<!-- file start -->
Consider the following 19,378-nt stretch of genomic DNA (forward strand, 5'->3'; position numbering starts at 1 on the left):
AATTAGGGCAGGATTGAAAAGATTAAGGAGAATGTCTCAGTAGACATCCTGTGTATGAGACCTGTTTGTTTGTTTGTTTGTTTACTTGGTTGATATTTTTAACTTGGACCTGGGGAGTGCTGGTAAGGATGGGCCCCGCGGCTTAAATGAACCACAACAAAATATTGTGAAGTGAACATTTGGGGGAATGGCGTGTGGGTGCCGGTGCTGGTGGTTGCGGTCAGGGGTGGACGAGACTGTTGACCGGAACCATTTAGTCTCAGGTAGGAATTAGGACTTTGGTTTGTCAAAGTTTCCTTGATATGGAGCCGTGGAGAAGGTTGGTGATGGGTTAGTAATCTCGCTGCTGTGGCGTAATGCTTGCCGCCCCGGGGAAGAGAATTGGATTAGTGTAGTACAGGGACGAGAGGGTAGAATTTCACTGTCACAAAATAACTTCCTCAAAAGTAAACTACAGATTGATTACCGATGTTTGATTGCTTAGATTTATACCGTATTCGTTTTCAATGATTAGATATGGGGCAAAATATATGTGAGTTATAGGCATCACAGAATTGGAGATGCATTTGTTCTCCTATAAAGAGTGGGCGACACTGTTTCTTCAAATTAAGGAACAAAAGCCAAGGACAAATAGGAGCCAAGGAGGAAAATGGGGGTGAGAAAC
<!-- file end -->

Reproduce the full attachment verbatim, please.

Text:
Consider the following 19,378-nt stretch of genomic DNA (forward strand, 5'->3'; position numbering starts at 1 on the left):
AATTAGGGCAGGATTGAAAAGATTAAGGAGAATGTCTCAGTAGACATCCTGTGTATGAGACCTGTTTGTTTGTTTGTTTGTTTACTTGGTTGATATTTTTAACTTGGACCTGGGGAGTGCTGGTAAGGATGGGCCCCGCGGCTTAAATGAACCACAACAAAATATTGTGAAGTGAACATTTGGGGGAATGGCGTGTGGGTGCCGGTGCTGGTGGTTGCGGTCAGGGGTGGACGAGACTGTTGACCGGAACCATTTAGTCTCAGGTAGGAATTAGGACTTTGGTTTGTCAAAGTTTCCTTGATATGGAGCCGTGGAGAAGGTTGGTGATGGGTTAGTAATCTCGCTGCTGTGGCGTAATGCTTGCCGCCCCGGGGAAGAGAATTGGATTAGTGTAGTACAGGGACGAGAGGGTAGAATTTCACTGTCACAAAATAACTTCCTCAAAAGTAAACTACAGATTGATTACCGATGTTTGATTGCTTAGATTTATACCGTATTCGTTTTCAATGATTAGATATGGGGCAAAATATATGTGAGTTATAGGCATCACAGAATTGGAGATGCATTTGTTCTCCTATAAAGAGTGGGCGACACTGTTTCTTCAAATTAAGGAACAAAAGCCAAGGACAAATAGGAGCCAAGGAGGAAAATGGGGGTGAGAAAC